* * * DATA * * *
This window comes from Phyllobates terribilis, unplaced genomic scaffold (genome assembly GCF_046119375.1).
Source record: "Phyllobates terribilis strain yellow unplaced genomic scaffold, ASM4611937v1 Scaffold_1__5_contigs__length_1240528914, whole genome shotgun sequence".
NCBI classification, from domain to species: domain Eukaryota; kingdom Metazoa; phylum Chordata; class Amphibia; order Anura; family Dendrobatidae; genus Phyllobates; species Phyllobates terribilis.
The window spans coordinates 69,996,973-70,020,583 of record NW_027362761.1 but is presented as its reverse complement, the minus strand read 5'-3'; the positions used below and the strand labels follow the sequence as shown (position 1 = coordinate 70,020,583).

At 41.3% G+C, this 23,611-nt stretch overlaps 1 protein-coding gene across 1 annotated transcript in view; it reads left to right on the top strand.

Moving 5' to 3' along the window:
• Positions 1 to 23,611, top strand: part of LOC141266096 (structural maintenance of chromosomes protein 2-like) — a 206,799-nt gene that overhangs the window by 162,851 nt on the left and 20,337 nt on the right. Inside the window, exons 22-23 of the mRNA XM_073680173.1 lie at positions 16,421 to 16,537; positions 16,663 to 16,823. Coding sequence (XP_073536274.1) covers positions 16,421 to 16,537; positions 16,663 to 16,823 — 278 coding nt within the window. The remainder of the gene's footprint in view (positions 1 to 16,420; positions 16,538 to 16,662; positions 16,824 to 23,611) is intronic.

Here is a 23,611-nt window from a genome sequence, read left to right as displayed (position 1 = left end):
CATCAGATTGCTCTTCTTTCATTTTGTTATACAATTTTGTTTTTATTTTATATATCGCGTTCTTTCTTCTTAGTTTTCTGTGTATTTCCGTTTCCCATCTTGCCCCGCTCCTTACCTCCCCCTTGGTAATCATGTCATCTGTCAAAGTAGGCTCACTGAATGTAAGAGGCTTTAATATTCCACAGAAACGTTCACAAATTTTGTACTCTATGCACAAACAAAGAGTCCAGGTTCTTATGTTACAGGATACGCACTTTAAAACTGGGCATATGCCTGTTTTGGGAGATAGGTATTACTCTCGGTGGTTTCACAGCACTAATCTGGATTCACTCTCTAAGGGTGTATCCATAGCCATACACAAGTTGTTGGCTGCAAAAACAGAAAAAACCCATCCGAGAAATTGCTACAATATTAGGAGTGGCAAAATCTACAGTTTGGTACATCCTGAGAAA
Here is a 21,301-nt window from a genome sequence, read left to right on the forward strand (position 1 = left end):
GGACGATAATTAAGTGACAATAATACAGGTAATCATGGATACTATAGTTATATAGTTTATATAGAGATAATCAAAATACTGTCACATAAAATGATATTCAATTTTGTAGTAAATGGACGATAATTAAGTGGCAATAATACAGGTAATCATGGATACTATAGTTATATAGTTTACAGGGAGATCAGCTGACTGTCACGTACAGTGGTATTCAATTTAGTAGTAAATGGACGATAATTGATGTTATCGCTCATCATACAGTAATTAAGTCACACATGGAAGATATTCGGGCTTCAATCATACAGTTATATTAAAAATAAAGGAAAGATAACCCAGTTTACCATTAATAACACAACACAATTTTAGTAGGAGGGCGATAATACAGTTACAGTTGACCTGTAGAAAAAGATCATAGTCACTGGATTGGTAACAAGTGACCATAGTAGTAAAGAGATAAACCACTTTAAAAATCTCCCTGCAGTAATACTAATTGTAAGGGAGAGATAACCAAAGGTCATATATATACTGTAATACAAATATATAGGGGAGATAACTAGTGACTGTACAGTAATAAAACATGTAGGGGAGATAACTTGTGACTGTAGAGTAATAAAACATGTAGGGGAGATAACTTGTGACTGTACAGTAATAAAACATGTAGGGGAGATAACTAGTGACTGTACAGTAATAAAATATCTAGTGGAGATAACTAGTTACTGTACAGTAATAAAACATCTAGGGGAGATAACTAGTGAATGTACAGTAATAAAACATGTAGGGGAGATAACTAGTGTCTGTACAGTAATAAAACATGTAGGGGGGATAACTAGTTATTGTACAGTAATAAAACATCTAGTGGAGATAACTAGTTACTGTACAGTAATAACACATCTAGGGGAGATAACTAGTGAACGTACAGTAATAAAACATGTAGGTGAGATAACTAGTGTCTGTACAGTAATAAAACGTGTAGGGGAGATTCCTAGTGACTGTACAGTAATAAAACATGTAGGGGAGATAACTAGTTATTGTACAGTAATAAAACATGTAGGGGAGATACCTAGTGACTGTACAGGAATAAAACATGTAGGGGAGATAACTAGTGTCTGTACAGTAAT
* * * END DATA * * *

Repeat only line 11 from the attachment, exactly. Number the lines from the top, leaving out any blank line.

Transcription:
GGACGATAATTAAGTGACAATAATACAGGTAATCATGGATACTATAGTTATATAGTTTATATAGAGATAATCAAAATACTGTCACATAAAATGATATTCAATTTTGTAGTAAATGGACGATAATTAAGTGGCAATAATACAGGTAATCATGGATACTATAGTTATATAGTTTACAGGGAGATCAGCTGACTGTCACGTACAGTGGTATTCAATTTAGTAGTAAATGGACGATAATTGATGTTATCGCTCATCATACAGTAATTAAGTCACACATGGAAGATATTCGGGCTTCAATCATACAGTTATATTAAAAATAAAGGAAAGATAACCCAGTTTACCATTAATAACACAACACAATTTTAGTAGGAGGGCGATAATACAGTTACAGTTGACCTGTAGAAAAAGATCATAGTCACTGGATTGGTAACAAGTGACCATAGTAGTAAAGAGATAAACCACTTTAAAAATCTCCCTGCAGTAATACTAATTGTAAGGGAGAGATAACCAAAGGTCATATATATACTGTAATACAAATATATAGGGGAGATAACTAGTGACTGTACAGTAATAAAACATGTAGGGGAGATAACTTGTGACTGTAGAGTAATAAAACATGTAGGGGAGATAACTTGTGACTGTACAGTAATAAAACATGTAGGGGAGATAACTAGTGACTGTACAGTAATAAAATATCTAGTGGAGATAACTAGTTACTGTACAGTAATAAAACATCTAGGGGAGATAACTAGTGAATGTACAGTAATAAAACATGTAGGGGAGATAACTAGTGTCTGTACAGTAATAAAACATGTAGGGGGGATAACTAGTTATTGTACAGTAATAAAACATCTAGTGGAGATAACTAGTTACTGTACAGTAATAACACATCTAGGGGAGATAACTAGTGAACGTACAGTAATAAAACATGTAGGTGAGATAACTAGTGTCTGTACAGTAATAAAACGTGTAGGGGAGATTCCTAGTGACTGTACAGTAATAAAACATGTAGGGGAGATAACTAGTTATTGTACAGTAATAAAACATGTAGGGGAGATACCTAGTGACTGTACAGGAATAAAACATGTAGGGGAGATAACTAGTGTCTGTACAGTAAT